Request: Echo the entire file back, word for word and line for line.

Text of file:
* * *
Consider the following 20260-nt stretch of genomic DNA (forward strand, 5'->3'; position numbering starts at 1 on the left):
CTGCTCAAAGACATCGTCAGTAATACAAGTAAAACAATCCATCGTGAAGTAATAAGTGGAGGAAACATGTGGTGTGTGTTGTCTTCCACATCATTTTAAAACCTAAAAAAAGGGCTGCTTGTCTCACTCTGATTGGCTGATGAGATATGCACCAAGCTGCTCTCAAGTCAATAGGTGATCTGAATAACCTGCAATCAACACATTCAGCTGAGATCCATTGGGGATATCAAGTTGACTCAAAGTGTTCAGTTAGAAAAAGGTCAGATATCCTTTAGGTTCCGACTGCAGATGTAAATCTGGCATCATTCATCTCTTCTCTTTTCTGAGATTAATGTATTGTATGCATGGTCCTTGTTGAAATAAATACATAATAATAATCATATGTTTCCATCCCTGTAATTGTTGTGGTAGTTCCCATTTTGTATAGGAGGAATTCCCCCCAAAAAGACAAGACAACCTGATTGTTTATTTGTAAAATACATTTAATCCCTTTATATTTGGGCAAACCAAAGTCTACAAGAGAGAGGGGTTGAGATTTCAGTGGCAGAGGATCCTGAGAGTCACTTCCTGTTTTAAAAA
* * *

Consider the following 20260-nt stretch of genomic DNA (forward strand, 5'->3'; position numbering starts at 1 on the left):
CTGCTCAAAGACATCGTCAGTAATACAAGTAAAACAATCCATCGTGAAGTAATAAGTGGAGGAAACATGTGGTGTGTGTTGTCTTCCACATCATTTTAAAACCTAAAAAAAGGGCTGCTTGTCTCACTCTGATTGGCTGATGAGATATGCACCAAGCTGCTCTCAAGTCAATAGGTGATCTGAATAACCTGCAATCAACACATTCAGCTGAGATCCATTGGGGATATCAAGTTGACTCAAAGTGTTCAGTTAGAAAAAGGTCAGATATCCTTTAGGTTCCGACTGCAGATGTAAATCTGGCATCATTCATCTCTTCTCTTTTCTGAGATTAATGTATTGTATGCATGGTCCTTGTTGAAATAAATACATAATAATAATCATATGTTTCCATCCCTGTAATTGTTGTGGTAGTTCCCATTTTGTATAGGAGGAATTCCCCCCAAAAAGACAAGACAACCTGATTGTTTATTTGTAAAATACATTTAATCCCTTTATATTTGGGCAAACCAAAGTCTACAAGAGAGAGGGGTTGAGATTTCAGTGGCAGAGGATCCTGAGAGTCACTTCCTGTTTTAAAAA